Former CBC journalist speaks about her experience in war-torn Afghanistan and freedom in the Middle East
While on assignment in Afghanistan as an imbedded journalist with Canadian Forces, Fung inadvertently became part of the story she was there to cover when she was abducted and held captive for over a month by armed bandits.
Despite her struggles, detailed in her book Under an Afghan Sky, Fung has returned to Afghanistan twice since coming home to Canada and has another trip planned for spring of 2015.
“Like any journalist, I wanted to go cover a war. But what drew me back was the people,” Fung said.
In her presentation organized by Aga Khan Foundation of Canada (AKFC) and the Mount Royal journalism program, Fung covered issues facing the Afghan people that her colleagues were reluctant to cover.
Specifically, issues facing Afghan women.
“I said to (New York Times reporters), ‘You guys are not talking to women’,” said Fung. “You’re not talking to little girls in white head scarves who are going to school. You’re not talking to politicians, female politicians, who are running for cabinet positions. You’re just doing one side of the story.”
The crowd was captivated as Fung told stories about how far women’s rights have come in Afghanistan and the changing political landscape since military action began in 2001.
Fung detailed how the infant mortality rate has plummeted from one in 12 to one in 50, the number of women in the Afghan parliament is nearly 30% (lightly more thanin Canada), and a school that not only allows girls to attend but also has a 100 per cent graduation rate.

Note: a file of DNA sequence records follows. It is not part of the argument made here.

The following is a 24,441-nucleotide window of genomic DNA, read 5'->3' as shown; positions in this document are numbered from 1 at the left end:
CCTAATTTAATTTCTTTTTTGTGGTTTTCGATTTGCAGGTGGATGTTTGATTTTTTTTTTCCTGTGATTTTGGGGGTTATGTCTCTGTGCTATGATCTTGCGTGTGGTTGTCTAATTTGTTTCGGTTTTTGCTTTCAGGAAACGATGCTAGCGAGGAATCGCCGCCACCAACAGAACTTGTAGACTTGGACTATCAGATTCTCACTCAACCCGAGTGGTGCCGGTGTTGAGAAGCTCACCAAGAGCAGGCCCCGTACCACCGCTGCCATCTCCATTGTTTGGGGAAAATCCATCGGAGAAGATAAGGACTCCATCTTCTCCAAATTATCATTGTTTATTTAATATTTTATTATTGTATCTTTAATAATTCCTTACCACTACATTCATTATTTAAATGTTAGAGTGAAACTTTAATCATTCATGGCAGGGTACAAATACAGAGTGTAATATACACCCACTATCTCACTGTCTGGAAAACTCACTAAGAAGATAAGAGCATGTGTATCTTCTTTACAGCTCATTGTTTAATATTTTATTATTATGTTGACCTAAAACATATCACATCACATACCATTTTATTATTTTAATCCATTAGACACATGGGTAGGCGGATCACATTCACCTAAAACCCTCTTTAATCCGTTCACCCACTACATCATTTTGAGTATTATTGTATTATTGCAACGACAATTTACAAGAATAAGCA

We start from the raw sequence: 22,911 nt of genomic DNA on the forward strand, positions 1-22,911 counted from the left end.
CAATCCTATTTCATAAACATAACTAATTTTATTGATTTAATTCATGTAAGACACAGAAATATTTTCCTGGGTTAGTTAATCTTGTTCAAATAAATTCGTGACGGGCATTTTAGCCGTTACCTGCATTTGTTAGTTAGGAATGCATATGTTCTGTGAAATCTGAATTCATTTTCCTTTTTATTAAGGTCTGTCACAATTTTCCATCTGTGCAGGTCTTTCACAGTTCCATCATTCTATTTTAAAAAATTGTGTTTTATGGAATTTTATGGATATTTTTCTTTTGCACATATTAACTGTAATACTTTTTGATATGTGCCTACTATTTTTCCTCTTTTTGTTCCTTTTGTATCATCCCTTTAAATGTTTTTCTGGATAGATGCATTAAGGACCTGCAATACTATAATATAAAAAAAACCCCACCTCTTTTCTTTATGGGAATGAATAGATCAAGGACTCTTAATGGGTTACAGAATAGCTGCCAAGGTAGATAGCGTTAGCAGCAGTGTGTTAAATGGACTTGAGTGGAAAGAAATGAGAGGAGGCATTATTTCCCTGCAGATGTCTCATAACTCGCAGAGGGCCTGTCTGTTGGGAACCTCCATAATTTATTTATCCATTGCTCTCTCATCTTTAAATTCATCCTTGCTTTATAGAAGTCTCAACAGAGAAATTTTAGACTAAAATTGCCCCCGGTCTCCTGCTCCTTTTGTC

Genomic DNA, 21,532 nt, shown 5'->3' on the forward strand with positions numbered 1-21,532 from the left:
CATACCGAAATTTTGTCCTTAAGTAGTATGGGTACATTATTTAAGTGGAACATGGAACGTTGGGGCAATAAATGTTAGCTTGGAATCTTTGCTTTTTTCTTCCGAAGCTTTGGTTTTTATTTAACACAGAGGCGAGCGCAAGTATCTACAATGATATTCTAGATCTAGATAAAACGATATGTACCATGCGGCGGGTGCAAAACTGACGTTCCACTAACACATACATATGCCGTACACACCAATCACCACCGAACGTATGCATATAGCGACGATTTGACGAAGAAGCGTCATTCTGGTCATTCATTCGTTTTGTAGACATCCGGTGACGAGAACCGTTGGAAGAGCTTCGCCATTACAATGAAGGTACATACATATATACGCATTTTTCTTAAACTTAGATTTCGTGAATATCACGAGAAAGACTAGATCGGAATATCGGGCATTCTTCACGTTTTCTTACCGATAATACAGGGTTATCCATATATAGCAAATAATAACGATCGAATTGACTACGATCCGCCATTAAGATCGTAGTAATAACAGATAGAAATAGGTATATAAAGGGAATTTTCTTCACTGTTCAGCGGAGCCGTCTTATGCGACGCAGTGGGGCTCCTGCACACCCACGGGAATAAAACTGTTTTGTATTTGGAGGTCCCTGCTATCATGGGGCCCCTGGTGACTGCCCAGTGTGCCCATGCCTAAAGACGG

Her most powerful story was of a women’s shelter that is home to 44 women and girls who have been the victims of physical and sexual abuse.
Fung says that their “stories are all heartbreaking and uplifting.”
Photo by Ryan Rumbolt.
“Twelve years ago, there were no such places as a women’s shelter,” said Fung. “Women had nowhere to go to run from abuse. They just had to live with it. So now there are shelters in 10 of the 12 provinces in Afghanistan and you can’t deny that too is progress.”
Part of that progress comes through non-governmental organizations and non-profits like the Aga Khan Foundation who say their main goal is to improve the quality of life in the developing world.
“Our approach, our philosophy to development, is that is has to be a holistic approach,” said Rosemary Quipp, public affairs officer for the AKFC. “You have to tackle poverty on many fronts. An example of that would be you have to tackle health care, you have to tackle education.”
Quipp says that the AKFC has hands-on development projects in Asia and Africa but uses events like Fung’s talk to help connect Canadians to global issues from a local level.
“The bulk of our work is overseas improving quality of life but we also see an important role to try to create platforms in Canada where people can come together and discuss global issues,” said Quipp.
Maehreen Kapadia, a MRU alumni and former employee of the Calgary Immigrant Women’s Association who has attended a few events sponsored by the AKFC, said that Fung’s talk made her optimistic of the future of Afghani women and gave her one thing in particular — hope.
“Throughout everything that the Afghanis have been through, there is still hope for a better tomorrow,” said Kapadia. “There seems to be some kind of consensus where people are working towards that.
“And after everything (Fung) has gone through she still keeps going back so, kudos to her.”
Through her reporting of women’s issues in Afghanistan and by telling what she calls the “other side of the story,” Fung has given a voice to some of the country’s voiceless but admits that there is still a long way to go and that developmental change will be “generational.”
“It’s not over,” said Fung. “Our military mission may be over but we can’t say ‘Mission accomplished.’ That’s why I’m here.”